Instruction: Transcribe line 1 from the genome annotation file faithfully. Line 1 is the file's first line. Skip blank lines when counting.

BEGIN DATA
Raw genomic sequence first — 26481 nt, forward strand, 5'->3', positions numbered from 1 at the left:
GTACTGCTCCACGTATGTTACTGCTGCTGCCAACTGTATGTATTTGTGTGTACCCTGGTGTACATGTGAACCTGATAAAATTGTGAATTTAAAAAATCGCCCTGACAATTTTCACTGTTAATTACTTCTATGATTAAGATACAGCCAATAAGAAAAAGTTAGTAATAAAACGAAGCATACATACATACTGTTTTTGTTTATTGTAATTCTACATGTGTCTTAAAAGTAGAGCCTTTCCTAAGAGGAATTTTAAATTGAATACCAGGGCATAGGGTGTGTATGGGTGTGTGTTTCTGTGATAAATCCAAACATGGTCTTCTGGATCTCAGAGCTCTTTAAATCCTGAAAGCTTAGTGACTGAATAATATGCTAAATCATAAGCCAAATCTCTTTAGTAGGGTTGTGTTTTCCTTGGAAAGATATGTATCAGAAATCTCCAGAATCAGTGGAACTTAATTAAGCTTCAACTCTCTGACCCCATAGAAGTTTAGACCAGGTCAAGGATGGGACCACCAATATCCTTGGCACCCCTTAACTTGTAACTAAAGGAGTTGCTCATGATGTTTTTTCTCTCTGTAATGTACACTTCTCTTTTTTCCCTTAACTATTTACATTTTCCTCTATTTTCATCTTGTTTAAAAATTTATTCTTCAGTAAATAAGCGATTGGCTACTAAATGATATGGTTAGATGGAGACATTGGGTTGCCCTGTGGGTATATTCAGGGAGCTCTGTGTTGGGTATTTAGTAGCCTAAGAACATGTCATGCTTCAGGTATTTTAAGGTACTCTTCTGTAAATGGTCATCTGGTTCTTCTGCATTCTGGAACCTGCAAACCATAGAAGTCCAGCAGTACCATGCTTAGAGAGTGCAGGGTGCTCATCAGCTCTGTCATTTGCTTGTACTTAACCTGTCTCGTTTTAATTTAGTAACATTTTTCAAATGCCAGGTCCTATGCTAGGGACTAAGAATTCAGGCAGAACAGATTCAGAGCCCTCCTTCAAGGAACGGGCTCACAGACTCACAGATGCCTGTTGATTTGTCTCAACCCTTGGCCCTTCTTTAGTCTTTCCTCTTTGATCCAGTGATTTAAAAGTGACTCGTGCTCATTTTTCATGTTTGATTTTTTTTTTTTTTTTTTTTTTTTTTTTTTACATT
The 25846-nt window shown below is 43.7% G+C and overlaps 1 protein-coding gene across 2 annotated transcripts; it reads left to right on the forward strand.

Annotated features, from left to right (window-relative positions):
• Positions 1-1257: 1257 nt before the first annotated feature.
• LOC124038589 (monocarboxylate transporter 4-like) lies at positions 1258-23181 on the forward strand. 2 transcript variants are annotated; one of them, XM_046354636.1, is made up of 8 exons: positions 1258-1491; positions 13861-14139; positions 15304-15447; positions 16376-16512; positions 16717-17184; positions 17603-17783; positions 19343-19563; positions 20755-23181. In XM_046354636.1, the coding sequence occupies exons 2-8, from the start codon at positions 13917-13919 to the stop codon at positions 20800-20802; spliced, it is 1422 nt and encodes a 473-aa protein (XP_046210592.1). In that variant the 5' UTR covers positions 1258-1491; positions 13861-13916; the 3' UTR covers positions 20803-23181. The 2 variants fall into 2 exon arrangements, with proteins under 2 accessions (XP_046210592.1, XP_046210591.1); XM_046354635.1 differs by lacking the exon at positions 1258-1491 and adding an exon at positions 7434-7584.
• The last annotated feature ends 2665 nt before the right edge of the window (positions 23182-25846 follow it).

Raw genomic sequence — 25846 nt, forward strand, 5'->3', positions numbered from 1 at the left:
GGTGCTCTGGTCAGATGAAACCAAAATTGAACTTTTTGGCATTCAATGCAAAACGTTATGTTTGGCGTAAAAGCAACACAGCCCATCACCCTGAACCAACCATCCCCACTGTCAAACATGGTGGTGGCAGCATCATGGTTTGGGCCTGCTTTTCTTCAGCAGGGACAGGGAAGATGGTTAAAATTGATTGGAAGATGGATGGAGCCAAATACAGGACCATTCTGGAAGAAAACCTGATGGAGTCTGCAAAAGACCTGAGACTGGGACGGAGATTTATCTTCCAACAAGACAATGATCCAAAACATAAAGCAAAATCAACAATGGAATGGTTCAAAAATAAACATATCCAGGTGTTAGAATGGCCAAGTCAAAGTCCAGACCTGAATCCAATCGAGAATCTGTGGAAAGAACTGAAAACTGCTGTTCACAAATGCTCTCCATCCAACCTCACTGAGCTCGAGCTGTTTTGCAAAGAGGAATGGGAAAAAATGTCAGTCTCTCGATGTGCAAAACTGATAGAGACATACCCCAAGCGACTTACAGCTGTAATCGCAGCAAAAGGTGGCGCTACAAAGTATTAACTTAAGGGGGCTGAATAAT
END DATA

Raw genomic sequence first — 26481 nt, forward strand, 5'->3', positions numbered from 1 at the left: